The International Database of Self-Recorded Blood Pressures in normotensive and untreated hypertensive subjects

Lutgarde Thijs, Jan A. Staessen, Hilde Celis, Robert Fagard, Paul De Cort, Régis De Gaudemaris, Inger Enström, Yutaka Imai, Stevo Julius, Joël Ménard, Décio Mion, Paolo Palatini, Joseph Rosenfeld, David Shapiro, David Spence, George Stergiou

Research output: Contribution to journalArticlepeer-review

67 Citations (Scopus)


Objectives. To pool data from individual subjects in an attempt to determine an operational threshold for making clinical decisions based on the self-recorded blood pressure (SRBP) and to examine how many hypertensive subjects, diagnosed by conventional blood pressure (CBP) measurement, would have a self-recorded blood pressure within the normotensive range if the proposed thresholds were applied. Data sources. Thirteen research groups studied 4668 untreated subjects. Results. In total 2401 subjects were normotensive, 494 were borderline hypertensive and 1773 were definitely hypertensive. Hypertension had been diagnosed from the mean of 1-6 (median 3) CBP measurements obtained during 1-3 (median 1) visits. The reference values for SRBP measurements determined from the 95th percentiles of the distributions for normotensive subjects were 137 mmHg systolic and 85 mmHg diastolic. Of the subjects with systolic hypertension, 16% had systolic SRBP ≤ 137 mmHg. Similarly, 25% of those with diastolic hypertension had diastolic SRBP ≤ 85 mmHg. The probability that hypertensive subjects had SRBP below these thresholds was 34% (diastolic) to 62% (systolic) greater for women than it was for men, was 2-3 times greater if fewer than three CBP measurements had been averaged for establishing the diagnosis of hypertension, and increased by 50% (diastolic) to 126% (systolic) when SRBP had been measured on more than 3 days. In contrast, for each 10 mmHg increment in systolic CBP, this probability decreased by 35% for systolic SRBP and by 11% for diastolic SRBP; for each 5 mmHg increment in diastolic CBP it decreased by 36% for diastolic SRBP. In addition, for systolic blood pressure, the probability decreased by 31% for each 10-year increment in age. Conclusions. Until the relationship between SRBP and the incidence of cardiovascular morbidity and mortality has been clarified further by prospective studies, a mean self-recorded blood pressure above 137 mmHg systolic or 85 mmHg diastolic may be considered hypertensive. Among the hypertensive patients 16-31% had SRBP below these thresholds, but this proportion decreased if the hypertensive subjects had higher CBP.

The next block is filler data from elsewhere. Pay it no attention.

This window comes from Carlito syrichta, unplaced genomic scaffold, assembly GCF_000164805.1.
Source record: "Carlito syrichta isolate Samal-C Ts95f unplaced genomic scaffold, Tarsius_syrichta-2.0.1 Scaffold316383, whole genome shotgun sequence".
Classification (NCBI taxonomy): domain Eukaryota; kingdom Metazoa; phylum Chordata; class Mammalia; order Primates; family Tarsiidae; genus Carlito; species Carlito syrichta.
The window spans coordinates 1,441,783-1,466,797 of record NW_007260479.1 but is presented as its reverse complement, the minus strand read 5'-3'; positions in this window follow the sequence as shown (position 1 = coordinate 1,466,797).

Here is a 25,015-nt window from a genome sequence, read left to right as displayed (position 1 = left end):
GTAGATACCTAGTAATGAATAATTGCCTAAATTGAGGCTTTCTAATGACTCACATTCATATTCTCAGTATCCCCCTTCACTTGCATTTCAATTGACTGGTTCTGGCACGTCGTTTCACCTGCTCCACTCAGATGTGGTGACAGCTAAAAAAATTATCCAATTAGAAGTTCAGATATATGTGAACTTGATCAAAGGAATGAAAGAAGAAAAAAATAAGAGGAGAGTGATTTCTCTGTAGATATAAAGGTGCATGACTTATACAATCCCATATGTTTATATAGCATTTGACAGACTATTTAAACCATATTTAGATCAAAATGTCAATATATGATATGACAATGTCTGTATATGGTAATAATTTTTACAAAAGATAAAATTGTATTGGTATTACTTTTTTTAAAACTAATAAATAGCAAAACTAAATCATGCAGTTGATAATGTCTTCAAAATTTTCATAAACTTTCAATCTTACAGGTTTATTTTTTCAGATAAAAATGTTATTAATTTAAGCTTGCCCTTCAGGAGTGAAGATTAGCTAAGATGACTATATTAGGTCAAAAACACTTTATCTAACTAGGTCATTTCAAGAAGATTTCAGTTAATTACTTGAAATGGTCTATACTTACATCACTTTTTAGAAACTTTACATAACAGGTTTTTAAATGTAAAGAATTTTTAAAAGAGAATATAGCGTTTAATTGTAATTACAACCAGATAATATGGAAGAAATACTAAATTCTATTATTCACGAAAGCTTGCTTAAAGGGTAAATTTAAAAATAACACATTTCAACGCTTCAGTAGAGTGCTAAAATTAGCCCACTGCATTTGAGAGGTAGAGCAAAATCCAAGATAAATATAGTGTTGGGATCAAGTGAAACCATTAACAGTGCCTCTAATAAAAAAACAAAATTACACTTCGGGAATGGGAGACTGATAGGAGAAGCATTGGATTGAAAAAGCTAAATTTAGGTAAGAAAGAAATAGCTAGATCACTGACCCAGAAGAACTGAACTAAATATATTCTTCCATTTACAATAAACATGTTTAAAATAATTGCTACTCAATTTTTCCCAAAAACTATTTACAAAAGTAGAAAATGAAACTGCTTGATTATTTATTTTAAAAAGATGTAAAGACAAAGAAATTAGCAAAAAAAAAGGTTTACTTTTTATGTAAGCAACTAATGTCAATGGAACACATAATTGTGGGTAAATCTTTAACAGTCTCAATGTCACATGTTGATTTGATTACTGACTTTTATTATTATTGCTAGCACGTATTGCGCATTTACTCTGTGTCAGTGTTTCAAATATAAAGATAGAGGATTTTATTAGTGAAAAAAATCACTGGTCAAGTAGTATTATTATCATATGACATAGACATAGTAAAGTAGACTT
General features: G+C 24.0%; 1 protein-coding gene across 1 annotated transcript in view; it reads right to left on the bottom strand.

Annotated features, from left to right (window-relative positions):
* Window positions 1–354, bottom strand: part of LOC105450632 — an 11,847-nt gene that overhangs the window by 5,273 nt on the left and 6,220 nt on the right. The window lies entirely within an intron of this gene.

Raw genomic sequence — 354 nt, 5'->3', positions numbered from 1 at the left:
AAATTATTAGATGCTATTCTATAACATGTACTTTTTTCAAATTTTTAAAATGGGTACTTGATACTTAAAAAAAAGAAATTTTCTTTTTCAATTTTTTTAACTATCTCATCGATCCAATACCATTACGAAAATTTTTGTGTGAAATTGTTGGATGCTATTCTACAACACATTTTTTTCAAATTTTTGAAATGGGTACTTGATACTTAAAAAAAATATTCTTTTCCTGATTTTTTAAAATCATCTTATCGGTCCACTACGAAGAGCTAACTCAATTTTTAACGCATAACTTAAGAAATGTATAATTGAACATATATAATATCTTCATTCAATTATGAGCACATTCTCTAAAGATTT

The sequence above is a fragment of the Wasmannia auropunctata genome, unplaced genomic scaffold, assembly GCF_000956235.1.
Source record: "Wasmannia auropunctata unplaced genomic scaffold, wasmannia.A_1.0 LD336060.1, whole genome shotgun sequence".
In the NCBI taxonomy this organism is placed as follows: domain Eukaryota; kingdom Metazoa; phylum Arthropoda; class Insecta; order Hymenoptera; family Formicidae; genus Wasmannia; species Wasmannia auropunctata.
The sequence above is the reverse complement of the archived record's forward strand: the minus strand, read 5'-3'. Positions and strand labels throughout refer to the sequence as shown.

Original languageEnglish
Pages (from-to)77-86
Number of pages10
JournalBlood pressure monitoring
Issue number2
Publication statusPublished - 1999
Externally publishedYes


  • Home blood pressure
  • Hypertension
  • Meta-analysis
  • Normotension
  • Reference values
  • Self-recorded blood pressure

ASJC Scopus subject areas

  • Internal Medicine
  • Cardiology and Cardiovascular Medicine
  • Assessment and Diagnosis
  • Advanced and Specialised Nursing


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